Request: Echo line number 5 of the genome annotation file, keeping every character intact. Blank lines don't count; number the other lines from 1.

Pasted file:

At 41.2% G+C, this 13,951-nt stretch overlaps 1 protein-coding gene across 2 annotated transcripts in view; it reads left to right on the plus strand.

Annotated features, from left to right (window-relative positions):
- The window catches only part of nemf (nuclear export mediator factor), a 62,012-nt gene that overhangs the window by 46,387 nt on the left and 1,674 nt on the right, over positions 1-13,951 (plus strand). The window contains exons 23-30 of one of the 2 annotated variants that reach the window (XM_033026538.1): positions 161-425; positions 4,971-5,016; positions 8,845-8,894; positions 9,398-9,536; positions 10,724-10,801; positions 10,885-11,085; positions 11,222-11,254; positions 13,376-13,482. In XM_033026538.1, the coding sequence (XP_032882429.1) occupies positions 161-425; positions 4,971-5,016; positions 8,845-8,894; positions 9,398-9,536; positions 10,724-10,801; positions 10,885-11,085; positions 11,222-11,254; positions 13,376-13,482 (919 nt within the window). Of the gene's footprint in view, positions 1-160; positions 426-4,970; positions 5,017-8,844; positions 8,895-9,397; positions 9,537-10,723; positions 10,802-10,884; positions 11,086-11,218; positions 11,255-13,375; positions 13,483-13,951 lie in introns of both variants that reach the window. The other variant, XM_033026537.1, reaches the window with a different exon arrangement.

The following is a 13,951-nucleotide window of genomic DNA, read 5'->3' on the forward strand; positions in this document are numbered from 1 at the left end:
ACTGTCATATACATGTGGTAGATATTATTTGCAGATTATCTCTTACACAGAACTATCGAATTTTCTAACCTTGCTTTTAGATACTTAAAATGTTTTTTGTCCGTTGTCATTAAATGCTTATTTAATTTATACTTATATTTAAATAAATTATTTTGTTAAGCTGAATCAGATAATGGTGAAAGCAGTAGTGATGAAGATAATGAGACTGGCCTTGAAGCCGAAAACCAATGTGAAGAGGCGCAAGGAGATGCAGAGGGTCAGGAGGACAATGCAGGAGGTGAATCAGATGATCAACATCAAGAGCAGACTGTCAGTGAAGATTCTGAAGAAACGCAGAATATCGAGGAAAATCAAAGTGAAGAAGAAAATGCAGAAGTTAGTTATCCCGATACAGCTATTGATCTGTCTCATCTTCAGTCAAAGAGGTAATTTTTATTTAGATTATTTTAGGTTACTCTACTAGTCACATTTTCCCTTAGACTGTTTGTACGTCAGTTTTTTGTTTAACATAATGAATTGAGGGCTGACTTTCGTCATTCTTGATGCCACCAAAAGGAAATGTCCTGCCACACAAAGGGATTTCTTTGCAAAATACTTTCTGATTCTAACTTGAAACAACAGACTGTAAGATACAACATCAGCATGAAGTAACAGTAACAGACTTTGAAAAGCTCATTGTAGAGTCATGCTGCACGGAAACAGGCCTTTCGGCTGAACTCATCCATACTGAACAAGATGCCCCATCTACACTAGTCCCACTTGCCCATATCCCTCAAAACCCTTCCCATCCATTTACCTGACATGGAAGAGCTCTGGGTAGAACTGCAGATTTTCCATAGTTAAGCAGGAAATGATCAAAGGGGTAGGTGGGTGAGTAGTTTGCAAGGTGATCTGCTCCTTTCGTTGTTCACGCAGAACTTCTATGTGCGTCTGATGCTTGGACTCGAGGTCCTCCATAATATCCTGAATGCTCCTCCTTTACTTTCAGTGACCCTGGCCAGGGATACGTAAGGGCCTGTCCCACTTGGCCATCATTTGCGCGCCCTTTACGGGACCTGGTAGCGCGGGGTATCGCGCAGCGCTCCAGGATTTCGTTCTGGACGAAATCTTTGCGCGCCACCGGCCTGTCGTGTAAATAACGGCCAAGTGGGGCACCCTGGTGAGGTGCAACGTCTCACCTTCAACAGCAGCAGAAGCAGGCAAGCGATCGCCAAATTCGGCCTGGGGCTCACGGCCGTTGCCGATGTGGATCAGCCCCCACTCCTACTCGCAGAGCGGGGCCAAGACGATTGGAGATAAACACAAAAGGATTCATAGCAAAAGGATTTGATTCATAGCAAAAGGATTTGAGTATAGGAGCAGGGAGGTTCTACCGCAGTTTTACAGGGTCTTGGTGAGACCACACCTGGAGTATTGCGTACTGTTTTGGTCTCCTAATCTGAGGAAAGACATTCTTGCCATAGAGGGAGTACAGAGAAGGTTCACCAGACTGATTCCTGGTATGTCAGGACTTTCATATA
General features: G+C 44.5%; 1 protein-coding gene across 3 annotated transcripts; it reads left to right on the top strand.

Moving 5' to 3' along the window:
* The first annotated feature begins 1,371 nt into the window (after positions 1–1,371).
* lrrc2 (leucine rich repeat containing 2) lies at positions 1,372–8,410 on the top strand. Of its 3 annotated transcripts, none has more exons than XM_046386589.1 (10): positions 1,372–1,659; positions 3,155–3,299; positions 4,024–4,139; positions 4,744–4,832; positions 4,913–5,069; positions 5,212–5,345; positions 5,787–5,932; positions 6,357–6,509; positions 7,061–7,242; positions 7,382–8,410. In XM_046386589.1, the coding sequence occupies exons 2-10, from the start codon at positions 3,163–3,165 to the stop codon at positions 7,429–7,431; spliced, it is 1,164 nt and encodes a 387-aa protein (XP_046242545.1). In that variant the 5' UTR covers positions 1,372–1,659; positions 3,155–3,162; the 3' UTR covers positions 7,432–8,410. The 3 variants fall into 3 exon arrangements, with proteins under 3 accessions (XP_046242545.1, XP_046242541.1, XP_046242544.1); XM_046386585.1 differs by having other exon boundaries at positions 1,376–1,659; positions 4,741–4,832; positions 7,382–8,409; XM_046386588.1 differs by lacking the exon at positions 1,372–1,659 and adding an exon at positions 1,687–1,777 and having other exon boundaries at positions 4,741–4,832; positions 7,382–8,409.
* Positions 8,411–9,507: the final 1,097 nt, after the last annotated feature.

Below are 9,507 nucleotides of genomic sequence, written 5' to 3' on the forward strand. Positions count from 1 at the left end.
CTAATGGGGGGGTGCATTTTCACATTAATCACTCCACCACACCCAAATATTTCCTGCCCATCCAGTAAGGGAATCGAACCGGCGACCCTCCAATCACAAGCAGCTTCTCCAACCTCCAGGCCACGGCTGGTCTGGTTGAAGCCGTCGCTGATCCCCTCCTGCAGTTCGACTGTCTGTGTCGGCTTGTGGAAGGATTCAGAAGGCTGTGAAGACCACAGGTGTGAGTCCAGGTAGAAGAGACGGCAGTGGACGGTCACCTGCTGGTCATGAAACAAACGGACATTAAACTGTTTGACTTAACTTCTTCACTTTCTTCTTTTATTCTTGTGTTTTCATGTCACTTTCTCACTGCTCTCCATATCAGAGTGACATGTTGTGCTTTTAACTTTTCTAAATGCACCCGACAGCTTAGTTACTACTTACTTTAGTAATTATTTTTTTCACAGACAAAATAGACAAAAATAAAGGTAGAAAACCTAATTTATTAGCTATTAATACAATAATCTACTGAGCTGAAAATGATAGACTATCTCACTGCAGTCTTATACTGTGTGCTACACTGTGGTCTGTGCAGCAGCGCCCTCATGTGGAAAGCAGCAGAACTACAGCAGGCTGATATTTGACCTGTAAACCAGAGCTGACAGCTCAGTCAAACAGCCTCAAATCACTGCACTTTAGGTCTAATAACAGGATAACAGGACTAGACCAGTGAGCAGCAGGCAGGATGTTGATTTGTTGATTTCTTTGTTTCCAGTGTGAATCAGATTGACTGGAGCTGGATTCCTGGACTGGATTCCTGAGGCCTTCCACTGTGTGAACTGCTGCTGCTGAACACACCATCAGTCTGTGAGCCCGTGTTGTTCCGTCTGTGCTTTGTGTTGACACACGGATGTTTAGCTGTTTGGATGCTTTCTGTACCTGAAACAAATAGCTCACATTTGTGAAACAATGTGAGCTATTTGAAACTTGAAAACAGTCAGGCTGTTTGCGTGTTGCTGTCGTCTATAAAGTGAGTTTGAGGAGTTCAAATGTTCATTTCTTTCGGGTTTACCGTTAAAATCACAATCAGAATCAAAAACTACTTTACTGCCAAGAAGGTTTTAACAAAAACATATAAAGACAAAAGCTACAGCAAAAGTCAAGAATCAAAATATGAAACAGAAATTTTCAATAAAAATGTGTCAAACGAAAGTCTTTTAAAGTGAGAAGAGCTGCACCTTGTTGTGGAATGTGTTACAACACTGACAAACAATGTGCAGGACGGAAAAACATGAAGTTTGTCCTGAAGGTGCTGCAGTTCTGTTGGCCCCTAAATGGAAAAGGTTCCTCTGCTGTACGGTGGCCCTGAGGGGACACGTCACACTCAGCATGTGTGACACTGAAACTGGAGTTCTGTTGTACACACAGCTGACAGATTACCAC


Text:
ACTGTCATATACATGTGGTAGATATTATTTGCAGATTATCTCTTACACAGAACTATCGAATTTTCTAACCTTGCTTTTAGATACTTAAAATGTTTTTTGTCCGTTGTCATTAAATGCTTATTTAATTTATACTTATATTTAAATAAATTATTTTGTTAAGCTGAATCAGATAATGGTGAAAGCAGTAGTGATGAAGATAATGAGACTGGCCTTGAAGCCGAAAACCAATGTGAAGAGGCGCAAGGAGATGCAGAGGGTCAGGAGGACAATGCAGGAGGTGAATCAGATGATCAACATCAAGAGCAGACTGTCAGTGAAGATTCTGAAGAAACGCAGAATATCGAGGAAAATCAAAGTGAAGAAGAAAATGCAGAAGTTAGTTATCCCGATACAGCTATTGATCTGTCTCATCTTCAGTCAAAGAGGTAATTTTTATTTAGATTATTTTAGGTTACTCTACTAGTCACATTTTCCCTTAGACTGTTTGTACGTCAGTTTTTTGTTTAACATAATGAATTGAGGGCTGACTTTCGTCATTCTTGATGCCACCAAAAGGAAATGTCCTGCCACACAAAGGGATTTCTTTGCAAAATACTTTCTGATTCTAACTTGAAACAACAGACTGTAAGATACAACATCAGCATGAAGTAACAGTAACAGACTTTGAAAAGCTCATTGTAGAGTCATGCTGCACGGAAACAGGCCTTTCGGCTGAACTCATCCATACTGAACAAGATGCCCCATCTACACTAGTCCCACTTGCCCATATCCCTCAAAACCCTTCCCATCCATTTACCTGACATGGAAGAGCTCTGGGTAGAACTGCAGATTTTCCATAGTTAAGCAGGAAATGATCAAAGGGGTAGGTGGGTGAGTAGTTTGCAAGGTGATCTGCTCCTTTCGTTGTTCACGCAGAACTTCTATGTGCGTCTGATGCTTGGACTCGAGGTCCTCCATAATATCCTGAATGCTCCTCCTTTACTTTCAGTGACCCTGGCCAGGGATACGTAAGGGCCTGTCCCACTTGGCCATCATTTGCGCGCCCTTTACGGGACCTGGTAGCGCGGGGTATCGCGCAGCGCTCCAGGATTTCGTTCTGGACGAAATCTTTGCGCGCCACCGGCCTGTCGTGTAAATAACGGCCAAGTGGGGCACCCTGGTGAGGTGCAACGTCTCACCTTCAACAGCAGCAGAAGCAGGCAAGCGATCGCCAAATTCGGCCTGGGGCTCACGGCCGTTGCCGATGTGGATCAGCCCCCACTCCTACTCGCAGAGCGGGGCCAAGACGATTGGAGATAAACACAAAAGGATTCATAGCAAAAGGATTTGATTCATAGCAAAAGGATTTGAGTATAGGAGCAGGGAGGTTCTACCGCAGTTTTACAGGGTCTTGGTGAGACCACACCTGGAGTATTGCGTACTGTTTTGGTCTCCTAATCTGAGGAAAGACATTCTTGCCATAGAGGGAGTACAGAGAAGGTTCACCAGACTGATTCCTGGTATGTCAGGACTTTCATATA